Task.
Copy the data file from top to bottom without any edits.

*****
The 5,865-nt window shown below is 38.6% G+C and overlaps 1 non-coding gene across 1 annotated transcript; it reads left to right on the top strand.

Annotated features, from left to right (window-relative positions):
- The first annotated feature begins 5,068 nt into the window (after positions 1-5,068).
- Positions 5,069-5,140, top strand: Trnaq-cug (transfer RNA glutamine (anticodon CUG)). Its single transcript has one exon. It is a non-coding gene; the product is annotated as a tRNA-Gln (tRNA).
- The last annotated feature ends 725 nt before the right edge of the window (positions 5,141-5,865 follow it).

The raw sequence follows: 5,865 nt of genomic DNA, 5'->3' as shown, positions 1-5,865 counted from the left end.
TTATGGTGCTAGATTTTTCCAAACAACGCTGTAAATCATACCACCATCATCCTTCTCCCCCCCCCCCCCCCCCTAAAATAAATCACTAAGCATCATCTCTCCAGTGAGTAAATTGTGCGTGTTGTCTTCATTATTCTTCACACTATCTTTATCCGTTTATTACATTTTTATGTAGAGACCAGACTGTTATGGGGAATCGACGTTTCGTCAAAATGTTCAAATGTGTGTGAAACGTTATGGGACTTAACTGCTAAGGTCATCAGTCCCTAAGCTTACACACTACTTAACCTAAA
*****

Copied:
The 5,865-nt window shown below is 38.6% G+C and overlaps 1 non-coding gene across 1 annotated transcript; it reads left to right on the top strand.

Annotated features, from left to right (window-relative positions):
- The first annotated feature begins 5,068 nt into the window (after positions 1-5,068).
- Positions 5,069-5,140, top strand: Trnaq-cug (transfer RNA glutamine (anticodon CUG)). Its single transcript has one exon. It is a non-coding gene; the product is annotated as a tRNA-Gln (tRNA).
- The last annotated feature ends 725 nt before the right edge of the window (positions 5,141-5,865 follow it).

The raw sequence follows: 5,865 nt of genomic DNA, 5'->3' as shown, positions 1-5,865 counted from the left end.
TTATGGTGCTAGATTTTTCCAAACAACGCTGTAAATCATACCACCATCATCCTTCTCCCCCCCCCCCCCCCCCTAAAATAAATCACTAAGCATCATCTCTCCAGTGAGTAAATTGTGCGTGTTGTCTTCATTATTCTTCACACTATCTTTATCCGTTTATTACATTTTTATGTAGAGACCAGACTGTTATGGGGAATCGACGTTTCGTCAAAATGTTCAAATGTGTGTGAAACGTTATGGGACTTAACTGCTAAGGTCATCAGTCCCTAAGCTTACACACTACTTAACCTAAA